12. The method of claim 11 wherein requesting comprises asserting a dequeue signal to request the memory controller to resume execution of instructions queued in the memory controller.
13. The method of claim 11, further comprising
flushing the queued instructions from the processor, and
requesting the memory controller to flush instructions to be executed by the memory controller.
14. The method of claim 11, further comprising
flushing the queued instructions from the processor, and
asserting a flush signal to inform the memory controller that the processor flushed the queued instructions.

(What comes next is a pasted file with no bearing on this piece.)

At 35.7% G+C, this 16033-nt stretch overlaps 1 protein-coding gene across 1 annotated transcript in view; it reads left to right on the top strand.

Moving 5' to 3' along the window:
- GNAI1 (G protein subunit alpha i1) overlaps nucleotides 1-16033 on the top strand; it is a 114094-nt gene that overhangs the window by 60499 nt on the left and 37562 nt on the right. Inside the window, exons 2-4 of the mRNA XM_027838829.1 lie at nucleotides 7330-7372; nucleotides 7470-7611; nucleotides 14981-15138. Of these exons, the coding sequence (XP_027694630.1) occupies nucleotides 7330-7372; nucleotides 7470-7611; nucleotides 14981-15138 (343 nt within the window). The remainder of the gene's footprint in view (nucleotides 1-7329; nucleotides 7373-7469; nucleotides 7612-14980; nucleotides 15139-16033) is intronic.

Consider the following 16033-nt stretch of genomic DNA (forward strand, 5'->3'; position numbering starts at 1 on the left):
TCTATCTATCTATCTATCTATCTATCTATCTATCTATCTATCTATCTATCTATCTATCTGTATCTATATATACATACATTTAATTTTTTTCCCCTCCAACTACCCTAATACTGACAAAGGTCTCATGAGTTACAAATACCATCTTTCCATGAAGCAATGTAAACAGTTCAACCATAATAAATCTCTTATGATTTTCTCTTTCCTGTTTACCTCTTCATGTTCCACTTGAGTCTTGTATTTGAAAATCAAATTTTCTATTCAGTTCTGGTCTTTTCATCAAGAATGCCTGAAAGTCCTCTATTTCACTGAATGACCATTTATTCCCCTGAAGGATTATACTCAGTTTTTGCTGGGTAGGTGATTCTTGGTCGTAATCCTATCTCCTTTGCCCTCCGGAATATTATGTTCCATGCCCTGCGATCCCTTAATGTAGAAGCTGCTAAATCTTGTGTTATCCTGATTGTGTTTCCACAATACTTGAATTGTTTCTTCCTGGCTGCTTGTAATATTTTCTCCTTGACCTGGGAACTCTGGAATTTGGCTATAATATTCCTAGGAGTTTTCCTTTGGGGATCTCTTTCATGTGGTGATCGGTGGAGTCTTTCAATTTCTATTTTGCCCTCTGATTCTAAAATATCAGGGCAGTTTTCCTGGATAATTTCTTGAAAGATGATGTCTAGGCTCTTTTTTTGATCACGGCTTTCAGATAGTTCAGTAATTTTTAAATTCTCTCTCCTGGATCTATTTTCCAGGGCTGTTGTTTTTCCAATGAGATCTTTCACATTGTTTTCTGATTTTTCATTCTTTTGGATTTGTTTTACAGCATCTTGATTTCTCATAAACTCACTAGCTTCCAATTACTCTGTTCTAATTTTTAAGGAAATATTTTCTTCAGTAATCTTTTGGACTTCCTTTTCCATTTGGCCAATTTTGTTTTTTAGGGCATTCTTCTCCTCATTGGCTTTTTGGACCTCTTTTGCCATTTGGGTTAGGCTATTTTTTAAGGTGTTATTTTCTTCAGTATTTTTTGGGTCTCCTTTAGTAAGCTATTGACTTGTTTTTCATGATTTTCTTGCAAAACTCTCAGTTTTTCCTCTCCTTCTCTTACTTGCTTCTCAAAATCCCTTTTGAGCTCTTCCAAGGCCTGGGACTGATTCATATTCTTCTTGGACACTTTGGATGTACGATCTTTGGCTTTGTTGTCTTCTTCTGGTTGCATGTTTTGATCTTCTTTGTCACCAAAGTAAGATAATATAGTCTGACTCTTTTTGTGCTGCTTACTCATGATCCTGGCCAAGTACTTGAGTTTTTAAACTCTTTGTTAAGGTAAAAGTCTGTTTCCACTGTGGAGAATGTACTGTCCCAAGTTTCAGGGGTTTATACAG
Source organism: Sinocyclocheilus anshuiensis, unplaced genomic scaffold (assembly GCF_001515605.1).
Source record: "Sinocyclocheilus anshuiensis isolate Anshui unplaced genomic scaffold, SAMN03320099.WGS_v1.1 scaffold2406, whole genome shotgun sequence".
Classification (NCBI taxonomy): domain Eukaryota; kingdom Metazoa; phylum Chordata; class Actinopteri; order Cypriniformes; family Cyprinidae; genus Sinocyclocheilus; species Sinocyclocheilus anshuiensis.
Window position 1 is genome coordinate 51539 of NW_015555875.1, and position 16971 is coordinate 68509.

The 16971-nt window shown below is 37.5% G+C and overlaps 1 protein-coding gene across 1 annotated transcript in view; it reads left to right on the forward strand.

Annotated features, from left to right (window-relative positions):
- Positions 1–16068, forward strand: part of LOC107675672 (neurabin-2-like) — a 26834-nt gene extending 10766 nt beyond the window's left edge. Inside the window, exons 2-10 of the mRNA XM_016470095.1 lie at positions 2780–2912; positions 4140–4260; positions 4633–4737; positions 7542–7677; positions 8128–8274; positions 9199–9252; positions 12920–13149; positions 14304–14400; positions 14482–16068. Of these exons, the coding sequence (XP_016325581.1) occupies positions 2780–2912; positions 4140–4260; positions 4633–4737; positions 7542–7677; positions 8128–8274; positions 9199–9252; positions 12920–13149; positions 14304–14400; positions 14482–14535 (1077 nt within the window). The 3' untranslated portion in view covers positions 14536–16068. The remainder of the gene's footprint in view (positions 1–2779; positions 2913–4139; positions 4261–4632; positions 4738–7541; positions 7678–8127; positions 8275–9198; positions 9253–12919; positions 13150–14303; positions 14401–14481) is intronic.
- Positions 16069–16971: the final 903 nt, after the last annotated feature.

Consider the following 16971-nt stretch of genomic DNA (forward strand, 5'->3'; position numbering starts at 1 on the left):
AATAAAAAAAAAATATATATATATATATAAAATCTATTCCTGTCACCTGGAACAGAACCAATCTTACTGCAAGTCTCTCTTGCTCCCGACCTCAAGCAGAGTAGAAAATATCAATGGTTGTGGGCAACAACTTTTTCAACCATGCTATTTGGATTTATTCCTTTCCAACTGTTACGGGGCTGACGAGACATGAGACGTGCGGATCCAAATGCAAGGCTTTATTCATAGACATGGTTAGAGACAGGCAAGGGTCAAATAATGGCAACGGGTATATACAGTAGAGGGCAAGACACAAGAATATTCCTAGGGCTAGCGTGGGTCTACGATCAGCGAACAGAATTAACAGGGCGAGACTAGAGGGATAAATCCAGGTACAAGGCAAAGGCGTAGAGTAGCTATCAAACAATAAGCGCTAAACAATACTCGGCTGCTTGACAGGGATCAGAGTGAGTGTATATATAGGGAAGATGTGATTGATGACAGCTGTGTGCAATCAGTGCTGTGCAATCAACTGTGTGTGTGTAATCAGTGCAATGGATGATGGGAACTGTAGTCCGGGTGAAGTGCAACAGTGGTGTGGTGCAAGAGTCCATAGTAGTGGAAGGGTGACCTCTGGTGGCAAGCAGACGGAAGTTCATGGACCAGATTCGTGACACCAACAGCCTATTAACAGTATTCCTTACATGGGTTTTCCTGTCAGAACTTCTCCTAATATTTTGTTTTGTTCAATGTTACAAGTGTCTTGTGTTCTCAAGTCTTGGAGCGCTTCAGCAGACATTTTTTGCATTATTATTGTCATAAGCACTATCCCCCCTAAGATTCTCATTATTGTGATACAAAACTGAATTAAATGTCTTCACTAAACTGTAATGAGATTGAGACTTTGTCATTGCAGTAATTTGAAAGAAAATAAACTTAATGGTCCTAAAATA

15. The method of claim 11, further comprising dequeuing a plurality of consecutive filler instructions that comprises the filler instruction that resulted in requesting the memory controller to resume execution.
16. The method of claim 11, further comprising determining the memory controller has completed execution of instructions associated with a previous request to resume execution prior to requesting the memory controller to resume execution.
17. A memory controller comprising:
a pipeline to queue instructions,
an execution logic to execute instructions of the pipeline,
an instruction interpretation unit to send a filler instruction to a processor in response to a determination that an instruction fetched from a memory is to be executed by the memory controller based on a comparison of an opcode of the fetched instruction with stored information that indicates which opcodes are to cause a corresponding instruction to be executed by the memory controller,